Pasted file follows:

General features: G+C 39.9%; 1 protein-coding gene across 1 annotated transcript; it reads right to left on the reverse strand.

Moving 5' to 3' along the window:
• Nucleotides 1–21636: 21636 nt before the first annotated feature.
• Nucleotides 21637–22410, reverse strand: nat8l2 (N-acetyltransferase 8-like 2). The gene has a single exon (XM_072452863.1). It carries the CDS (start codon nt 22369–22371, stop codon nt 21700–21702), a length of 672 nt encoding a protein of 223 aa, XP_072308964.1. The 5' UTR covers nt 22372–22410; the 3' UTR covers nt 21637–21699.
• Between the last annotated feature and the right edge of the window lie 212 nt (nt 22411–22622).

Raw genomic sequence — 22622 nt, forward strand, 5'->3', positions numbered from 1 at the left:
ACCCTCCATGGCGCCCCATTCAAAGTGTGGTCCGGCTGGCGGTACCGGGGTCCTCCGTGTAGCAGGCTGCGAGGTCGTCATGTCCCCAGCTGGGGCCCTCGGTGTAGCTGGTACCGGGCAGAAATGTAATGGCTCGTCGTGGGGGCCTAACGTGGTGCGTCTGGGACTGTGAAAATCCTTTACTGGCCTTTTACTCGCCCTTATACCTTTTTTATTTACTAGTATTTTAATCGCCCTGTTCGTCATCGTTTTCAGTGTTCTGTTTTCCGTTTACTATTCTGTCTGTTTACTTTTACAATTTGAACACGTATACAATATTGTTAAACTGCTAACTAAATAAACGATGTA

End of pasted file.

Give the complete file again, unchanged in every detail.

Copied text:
General features: G+C 39.9%; 1 protein-coding gene across 1 annotated transcript; it reads right to left on the reverse strand.

Moving 5' to 3' along the window:
• Nucleotides 1–21636: 21636 nt before the first annotated feature.
• Nucleotides 21637–22410, reverse strand: nat8l2 (N-acetyltransferase 8-like 2). The gene has a single exon (XM_072452863.1). It carries the CDS (start codon nt 22369–22371, stop codon nt 21700–21702), a length of 672 nt encoding a protein of 223 aa, XP_072308964.1. The 5' UTR covers nt 22372–22410; the 3' UTR covers nt 21637–21699.
• Between the last annotated feature and the right edge of the window lie 212 nt (nt 22411–22622).

Raw genomic sequence — 22622 nt, forward strand, 5'->3', positions numbered from 1 at the left:
ACCCTCCATGGCGCCCCATTCAAAGTGTGGTCCGGCTGGCGGTACCGGGGTCCTCCGTGTAGCAGGCTGCGAGGTCGTCATGTCCCCAGCTGGGGCCCTCGGTGTAGCTGGTACCGGGCAGAAATGTAATGGCTCGTCGTGGGGGCCTAACGTGGTGCGTCTGGGACTGTGAAAATCCTTTACTGGCCTTTTACTCGCCCTTATACCTTTTTTATTTACTAGTATTTTAATCGCCCTGTTCGTCATCGTTTTCAGTGTTCTGTTTTCCGTTTACTATTCTGTCTGTTTACTTTTACAATTTGAACACGTATACAATATTGTTAAACTGCTAACTAAATAAACGATGTA